Thursday, August 6, 2009

Tasty Vamp Blood

When I began this novel, I knew that there would be research. I just never realized how involved it could get. I’ve done crime scene investigation, area research, MIA protocol, wild game in particular area, house and land hunting, flight information. Mmm… Oh yeah, how much blood loss a person could sustain, what does chloroform smell like, how does it feel, how to do a make shift blood transfusion. Bet your wondering what in the world I write about huh? She must be twisted. MWA-HA-HA!!

I have taken future readers intelligence into consideration. I’m not saying that I was right 100% of the time, but I made a very conscious effort to be realistic. I like a little reality in my fantasy, so that’s how I wrote the book.

If by now you are not aware, there a few vampires in my story. They are a key part of the novel even though they remain in the shadow for a large portion of the book. It’s the knowledge of their existence that adds fear into Felicity’s life (among other things). But unlike some novels, their existence is to be kept secret.

But it was a simple question that led me to the most involved research. I had no idea that I would become a freaking chemist. Because all of the details will not be revealed in the book, I thought it would be cool to talk about it here.

GEEK ALERT! (You have been warned)

Towards the end of the novel, I had to answer the question of what vampire blood would taste like. I knew that I wanted it to be different from human blood. As it should be, or why would vamps not feed on other vamps. So first, I had to look at human blood. Its metallic scent comes from the large quantity of Iron in our hemoglobin. Let’s pause for a second…Now, do you get the title? Iron Obsession – vampires, blood, iron? Anyway.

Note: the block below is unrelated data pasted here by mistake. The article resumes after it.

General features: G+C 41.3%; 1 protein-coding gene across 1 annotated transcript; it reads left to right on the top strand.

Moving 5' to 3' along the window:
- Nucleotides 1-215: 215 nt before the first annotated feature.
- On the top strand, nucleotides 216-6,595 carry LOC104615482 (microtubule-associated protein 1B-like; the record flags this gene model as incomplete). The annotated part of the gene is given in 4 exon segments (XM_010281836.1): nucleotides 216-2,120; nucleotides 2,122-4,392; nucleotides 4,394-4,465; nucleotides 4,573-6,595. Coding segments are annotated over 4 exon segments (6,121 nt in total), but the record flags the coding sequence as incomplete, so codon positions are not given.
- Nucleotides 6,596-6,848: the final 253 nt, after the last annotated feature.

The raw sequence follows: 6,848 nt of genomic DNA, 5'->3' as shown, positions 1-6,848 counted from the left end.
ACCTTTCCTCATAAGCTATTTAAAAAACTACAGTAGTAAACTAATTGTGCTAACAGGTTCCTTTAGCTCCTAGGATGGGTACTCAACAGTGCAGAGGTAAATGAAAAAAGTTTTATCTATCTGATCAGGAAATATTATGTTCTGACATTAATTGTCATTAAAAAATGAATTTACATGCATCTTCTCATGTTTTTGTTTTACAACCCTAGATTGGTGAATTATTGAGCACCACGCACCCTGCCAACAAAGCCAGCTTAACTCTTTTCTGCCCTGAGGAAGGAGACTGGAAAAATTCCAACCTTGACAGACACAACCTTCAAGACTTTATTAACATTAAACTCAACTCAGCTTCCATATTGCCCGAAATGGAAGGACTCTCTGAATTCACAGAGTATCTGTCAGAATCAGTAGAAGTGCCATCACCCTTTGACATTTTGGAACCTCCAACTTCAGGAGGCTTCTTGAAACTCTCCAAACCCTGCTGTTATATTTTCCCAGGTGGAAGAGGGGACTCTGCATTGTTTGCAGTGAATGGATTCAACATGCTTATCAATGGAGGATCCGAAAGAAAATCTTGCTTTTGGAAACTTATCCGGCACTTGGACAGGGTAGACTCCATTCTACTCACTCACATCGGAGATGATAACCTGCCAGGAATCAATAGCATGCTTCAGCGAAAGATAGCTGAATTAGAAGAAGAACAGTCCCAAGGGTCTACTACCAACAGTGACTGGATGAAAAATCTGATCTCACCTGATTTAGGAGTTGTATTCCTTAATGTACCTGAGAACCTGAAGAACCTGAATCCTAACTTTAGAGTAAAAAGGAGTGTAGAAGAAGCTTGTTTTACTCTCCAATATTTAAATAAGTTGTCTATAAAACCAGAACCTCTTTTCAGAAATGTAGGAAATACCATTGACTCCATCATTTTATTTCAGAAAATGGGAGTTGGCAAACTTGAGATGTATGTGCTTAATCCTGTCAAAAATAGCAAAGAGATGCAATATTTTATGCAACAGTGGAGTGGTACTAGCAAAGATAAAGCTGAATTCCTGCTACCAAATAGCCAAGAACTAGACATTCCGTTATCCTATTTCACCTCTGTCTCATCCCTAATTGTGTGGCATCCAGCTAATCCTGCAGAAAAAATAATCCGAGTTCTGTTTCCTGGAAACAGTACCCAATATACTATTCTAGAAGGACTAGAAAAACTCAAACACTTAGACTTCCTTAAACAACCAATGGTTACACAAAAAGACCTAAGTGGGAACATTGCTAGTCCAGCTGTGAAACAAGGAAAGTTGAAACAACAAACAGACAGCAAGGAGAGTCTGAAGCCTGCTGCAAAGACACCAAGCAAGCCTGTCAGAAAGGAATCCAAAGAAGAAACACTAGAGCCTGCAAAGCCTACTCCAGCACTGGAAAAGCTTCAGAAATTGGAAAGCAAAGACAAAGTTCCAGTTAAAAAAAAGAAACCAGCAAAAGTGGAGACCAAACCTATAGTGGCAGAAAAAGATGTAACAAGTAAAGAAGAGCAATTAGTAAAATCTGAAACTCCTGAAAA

So, I wanted to look at what metal or element would work well with Iron. Something that would transform it, possibly make it stronger. It took a while, but zinc came to mind. Zinc is an illustrious metal that is a very pale blue, almost white. Ahh, that works. Keep the vamps pale. It is already found in plants and animals. In fact, animals that are zinc deficient require 50% more sustenance than those that have adequate amounts. So that works with a very strict diet. Plating thin layers of zinc onto iron is known as galvanizing and helps protect iron from corrosion. My logic is blood is drained, and then the victim drinks the vamp blood. It makes the remaining iron in the victim’s blood stronger and protects it. Also drinking blood makes them stronger. Zinc plays a key role in sexual maturation. Vampires are sexy devils so they should be full of zinc and really sexually mature. Translation = HOT!

So, I decided to use zinc as the key element in vampire blood. I like the idea of having traces of mercury to help explain the decreased body temperature. Its poisonous nature was also key. Then, I started to look at what would be in their blood to cause the weakness in sunlight. I started playing with silver oxide and then thought of increasing the amount of collagen. Collagen works because it is what keeps your skin looking all young and sexy. Again = HOT!

After I had nearly had the composition makeup of vampire plasma, I remembered that my original question was- what does it taste like? Back to zinc. Smelled it, tasted it, and researched it more on the internet and came up with that it is very sour.

Then I needed to know what ingesting high quantities of vamp blood would do. You know like if one wanted to bring a human over. Well based on my made up version of vamp blood, I needed to know what a zinc overdose would feel like. And more research is born. The answer to that IS in the book.

And so on and so on. Any of you guys actual chemists? If so, I’d be interested in hearing any ideas and thoughts. I tried to read a peer reviewed paper on the reaction between mercury and zinc. It could have been in Swahili and made more sense.

Now, I am off to find a tiny body of water in the middle of nowhere. The answer to that… will also be in the book. J

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